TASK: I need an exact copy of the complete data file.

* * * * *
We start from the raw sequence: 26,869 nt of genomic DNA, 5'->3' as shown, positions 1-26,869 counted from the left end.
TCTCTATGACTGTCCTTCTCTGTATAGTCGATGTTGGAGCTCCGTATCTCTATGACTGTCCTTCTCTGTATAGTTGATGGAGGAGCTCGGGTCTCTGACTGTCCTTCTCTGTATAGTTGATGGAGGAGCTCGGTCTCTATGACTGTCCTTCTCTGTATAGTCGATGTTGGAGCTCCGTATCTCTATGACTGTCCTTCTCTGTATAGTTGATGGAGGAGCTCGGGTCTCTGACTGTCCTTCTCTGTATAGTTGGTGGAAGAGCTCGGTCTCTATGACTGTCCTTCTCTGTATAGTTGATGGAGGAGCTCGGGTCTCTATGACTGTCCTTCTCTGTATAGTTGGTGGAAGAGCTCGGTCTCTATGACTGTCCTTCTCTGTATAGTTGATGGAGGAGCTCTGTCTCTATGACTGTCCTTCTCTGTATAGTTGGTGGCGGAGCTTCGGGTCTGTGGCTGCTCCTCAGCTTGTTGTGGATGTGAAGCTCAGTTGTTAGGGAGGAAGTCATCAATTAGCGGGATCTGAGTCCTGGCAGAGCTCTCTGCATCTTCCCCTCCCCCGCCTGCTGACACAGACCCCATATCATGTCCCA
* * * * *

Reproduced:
We start from the raw sequence: 26,869 nt of genomic DNA, 5'->3' as shown, positions 1-26,869 counted from the left end.
TCTCTATGACTGTCCTTCTCTGTATAGTCGATGTTGGAGCTCCGTATCTCTATGACTGTCCTTCTCTGTATAGTTGATGGAGGAGCTCGGGTCTCTGACTGTCCTTCTCTGTATAGTTGATGGAGGAGCTCGGTCTCTATGACTGTCCTTCTCTGTATAGTCGATGTTGGAGCTCCGTATCTCTATGACTGTCCTTCTCTGTATAGTTGATGGAGGAGCTCGGGTCTCTGACTGTCCTTCTCTGTATAGTTGGTGGAAGAGCTCGGTCTCTATGACTGTCCTTCTCTGTATAGTTGATGGAGGAGCTCGGGTCTCTATGACTGTCCTTCTCTGTATAGTTGGTGGAAGAGCTCGGTCTCTATGACTGTCCTTCTCTGTATAGTTGATGGAGGAGCTCTGTCTCTATGACTGTCCTTCTCTGTATAGTTGGTGGCGGAGCTTCGGGTCTGTGGCTGCTCCTCAGCTTGTTGTGGATGTGAAGCTCAGTTGTTAGGGAGGAAGTCATCAATTAGCGGGATCTGAGTCCTGGCAGAGCTCTCTGCATCTTCCCCTCCCCCGCCTGCTGACACAGACCCCATATCATGTCCCA